Overburg, fort

In 1628 the VOC built a wooden lodge at Luhu, which was an important collection centre and a major site for the cultivation of cloves. This first lodge was destroyed by fire. To replace the burnt lodge, in 1631 a stone house was built by Lieutenant Walraven and 40 men slightly further inland. Because it was hard to get enough drinking water at this location, not long after governor Artus Gijsels (1631–1634) decided to again move the stronghold at Luhu back to a river mouth at the coast. The new fort was named De Bullebak. Also this fort was short-lived, because Governor Antoni van den Heuvel (1634-1635) decided to dismantle it. The people of Luhu felt very unsafe without the VOC protection and requested a new fort to be built. Commissioned by Governor Johan Ottens (1637-1641) a new lodge and a blockhouse were constructed and in 1644 governor Gerard Demmer (1642–1647) finally built a stone redoubt which would last. Until the war in 1651 it was one of the most important posts and strongest fortification structures of the government of Ambon. It consisted of a blockhouse surrounded by a stone ramparts with two bastions. With their presence the VOC aimed to trade cloves and prevent what it considered illegal cultivation and smuggling of cloves. In various occasions this let to struggles with the local population. During a 1651-1656 war the VOC deported the local population and destroyed the forests on the peninsula so no more cloves could be grown. In 1697 the government of Ambon decided to abandon forts in villages where were no VOC offices, but an exception was made for Fort Overburg. In the nineteenth century the fort was used several times to control uprisings. Troops left the fort for the very last time in 1862. Since then the fort has deteriorated. After a fire in 1897 burned down the fort and most of houses in the village, the local population used the structure for building materials to rebuild the village. As a consequence, only parts of the southwest bastion and some walls and foundation are still visible today.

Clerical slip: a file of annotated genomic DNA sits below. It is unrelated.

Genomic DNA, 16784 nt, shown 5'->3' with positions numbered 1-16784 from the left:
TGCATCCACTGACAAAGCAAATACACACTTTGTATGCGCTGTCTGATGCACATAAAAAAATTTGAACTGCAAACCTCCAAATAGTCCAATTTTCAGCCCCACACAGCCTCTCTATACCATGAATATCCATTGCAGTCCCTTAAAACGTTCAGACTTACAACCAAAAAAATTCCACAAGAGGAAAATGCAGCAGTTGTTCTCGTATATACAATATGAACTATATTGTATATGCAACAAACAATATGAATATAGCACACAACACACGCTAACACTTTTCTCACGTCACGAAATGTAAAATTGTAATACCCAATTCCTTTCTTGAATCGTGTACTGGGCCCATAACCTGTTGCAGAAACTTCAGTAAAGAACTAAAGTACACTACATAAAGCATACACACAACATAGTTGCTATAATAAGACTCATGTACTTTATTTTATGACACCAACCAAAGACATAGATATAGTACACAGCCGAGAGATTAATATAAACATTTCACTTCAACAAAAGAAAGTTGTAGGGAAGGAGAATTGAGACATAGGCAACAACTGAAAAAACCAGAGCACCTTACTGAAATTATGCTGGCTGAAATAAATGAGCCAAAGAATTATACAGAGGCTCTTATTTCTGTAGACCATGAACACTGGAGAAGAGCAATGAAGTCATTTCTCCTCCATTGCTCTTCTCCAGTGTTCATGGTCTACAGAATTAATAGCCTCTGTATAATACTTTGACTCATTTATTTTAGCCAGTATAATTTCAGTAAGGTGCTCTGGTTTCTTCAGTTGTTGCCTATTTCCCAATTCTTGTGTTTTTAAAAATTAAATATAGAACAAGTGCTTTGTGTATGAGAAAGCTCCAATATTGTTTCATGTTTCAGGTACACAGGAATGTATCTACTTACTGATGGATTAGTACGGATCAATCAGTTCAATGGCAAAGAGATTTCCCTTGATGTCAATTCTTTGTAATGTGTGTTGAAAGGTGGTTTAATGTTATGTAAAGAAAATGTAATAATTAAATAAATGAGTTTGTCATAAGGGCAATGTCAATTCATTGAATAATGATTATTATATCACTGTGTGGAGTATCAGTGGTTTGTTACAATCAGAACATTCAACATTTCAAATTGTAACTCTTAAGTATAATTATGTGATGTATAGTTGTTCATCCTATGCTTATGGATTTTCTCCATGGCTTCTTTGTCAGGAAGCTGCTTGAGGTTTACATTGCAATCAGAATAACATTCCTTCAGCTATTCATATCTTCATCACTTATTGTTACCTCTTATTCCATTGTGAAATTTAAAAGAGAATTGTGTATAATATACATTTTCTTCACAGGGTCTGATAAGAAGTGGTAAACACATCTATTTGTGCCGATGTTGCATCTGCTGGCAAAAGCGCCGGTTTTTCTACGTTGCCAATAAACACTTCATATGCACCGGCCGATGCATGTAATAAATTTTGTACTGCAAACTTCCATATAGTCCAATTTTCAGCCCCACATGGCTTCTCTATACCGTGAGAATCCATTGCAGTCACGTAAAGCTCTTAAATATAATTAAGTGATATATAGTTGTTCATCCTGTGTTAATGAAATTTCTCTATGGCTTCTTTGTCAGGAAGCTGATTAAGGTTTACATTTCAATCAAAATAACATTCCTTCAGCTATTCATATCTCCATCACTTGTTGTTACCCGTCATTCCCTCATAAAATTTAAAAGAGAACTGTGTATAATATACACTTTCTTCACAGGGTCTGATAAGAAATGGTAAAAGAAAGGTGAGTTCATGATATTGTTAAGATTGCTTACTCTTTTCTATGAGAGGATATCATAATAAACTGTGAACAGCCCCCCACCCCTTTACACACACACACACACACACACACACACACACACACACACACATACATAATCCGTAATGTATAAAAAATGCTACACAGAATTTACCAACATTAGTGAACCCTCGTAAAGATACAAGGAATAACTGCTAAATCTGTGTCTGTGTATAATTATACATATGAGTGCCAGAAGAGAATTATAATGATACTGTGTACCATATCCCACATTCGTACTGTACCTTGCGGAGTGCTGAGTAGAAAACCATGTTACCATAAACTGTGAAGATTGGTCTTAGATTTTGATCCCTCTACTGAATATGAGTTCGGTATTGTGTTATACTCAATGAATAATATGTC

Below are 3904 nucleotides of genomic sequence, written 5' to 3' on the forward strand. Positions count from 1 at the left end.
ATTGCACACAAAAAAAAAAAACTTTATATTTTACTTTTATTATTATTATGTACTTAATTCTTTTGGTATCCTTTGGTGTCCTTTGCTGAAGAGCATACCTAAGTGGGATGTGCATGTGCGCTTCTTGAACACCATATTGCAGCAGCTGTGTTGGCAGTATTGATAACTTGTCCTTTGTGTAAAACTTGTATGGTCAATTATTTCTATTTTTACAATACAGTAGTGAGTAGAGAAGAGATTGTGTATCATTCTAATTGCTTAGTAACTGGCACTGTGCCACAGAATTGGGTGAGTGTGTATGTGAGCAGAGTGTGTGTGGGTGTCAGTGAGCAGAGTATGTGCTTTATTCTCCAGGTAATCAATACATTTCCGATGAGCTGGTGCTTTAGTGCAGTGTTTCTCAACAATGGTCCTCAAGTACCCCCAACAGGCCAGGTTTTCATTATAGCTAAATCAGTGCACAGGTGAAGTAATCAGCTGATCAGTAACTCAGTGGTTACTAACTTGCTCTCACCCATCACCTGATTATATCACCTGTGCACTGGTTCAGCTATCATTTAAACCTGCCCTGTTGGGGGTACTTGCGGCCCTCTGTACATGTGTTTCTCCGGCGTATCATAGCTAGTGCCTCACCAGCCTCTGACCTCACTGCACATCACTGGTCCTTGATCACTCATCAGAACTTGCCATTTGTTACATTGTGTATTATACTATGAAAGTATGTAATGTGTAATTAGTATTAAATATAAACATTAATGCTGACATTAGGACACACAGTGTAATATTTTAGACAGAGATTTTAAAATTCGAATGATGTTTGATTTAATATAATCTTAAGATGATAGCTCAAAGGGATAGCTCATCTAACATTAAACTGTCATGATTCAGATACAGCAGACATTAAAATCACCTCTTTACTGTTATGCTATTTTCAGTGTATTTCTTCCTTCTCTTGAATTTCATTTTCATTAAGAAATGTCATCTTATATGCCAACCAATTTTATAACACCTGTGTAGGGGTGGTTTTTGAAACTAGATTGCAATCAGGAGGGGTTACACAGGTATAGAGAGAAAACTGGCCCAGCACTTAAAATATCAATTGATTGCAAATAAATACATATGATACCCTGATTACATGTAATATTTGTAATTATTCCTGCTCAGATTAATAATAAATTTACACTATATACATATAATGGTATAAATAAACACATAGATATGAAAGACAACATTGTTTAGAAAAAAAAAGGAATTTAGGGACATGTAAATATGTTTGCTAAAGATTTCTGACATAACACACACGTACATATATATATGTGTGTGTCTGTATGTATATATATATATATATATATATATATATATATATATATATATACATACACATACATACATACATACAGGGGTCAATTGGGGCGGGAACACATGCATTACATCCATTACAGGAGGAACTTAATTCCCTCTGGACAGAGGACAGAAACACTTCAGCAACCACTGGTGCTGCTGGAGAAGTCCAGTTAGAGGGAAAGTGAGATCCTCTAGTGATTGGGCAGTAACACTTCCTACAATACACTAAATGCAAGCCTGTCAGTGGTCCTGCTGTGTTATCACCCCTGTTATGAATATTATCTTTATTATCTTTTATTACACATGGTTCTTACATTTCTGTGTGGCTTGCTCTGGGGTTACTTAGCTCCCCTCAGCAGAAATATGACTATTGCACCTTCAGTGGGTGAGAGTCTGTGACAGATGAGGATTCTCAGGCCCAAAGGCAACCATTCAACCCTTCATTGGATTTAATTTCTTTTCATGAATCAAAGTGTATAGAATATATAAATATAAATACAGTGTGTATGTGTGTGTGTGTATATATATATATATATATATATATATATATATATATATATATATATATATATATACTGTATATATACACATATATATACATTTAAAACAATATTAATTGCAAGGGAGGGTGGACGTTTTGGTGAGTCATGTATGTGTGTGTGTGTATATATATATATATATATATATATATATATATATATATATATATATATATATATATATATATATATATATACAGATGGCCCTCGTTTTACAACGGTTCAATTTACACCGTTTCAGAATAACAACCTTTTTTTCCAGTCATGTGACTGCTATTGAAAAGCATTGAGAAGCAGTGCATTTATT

Sources and literature

anoniem/anonymous, Landmonsterrollen (1691-1790)

Pusat Dokumentasi Arsitektur, Inventory and identification of forts in Indonesia (2010)

Wall, V.I. van de, De Nederlandsche oudheden in de Molukken (1928)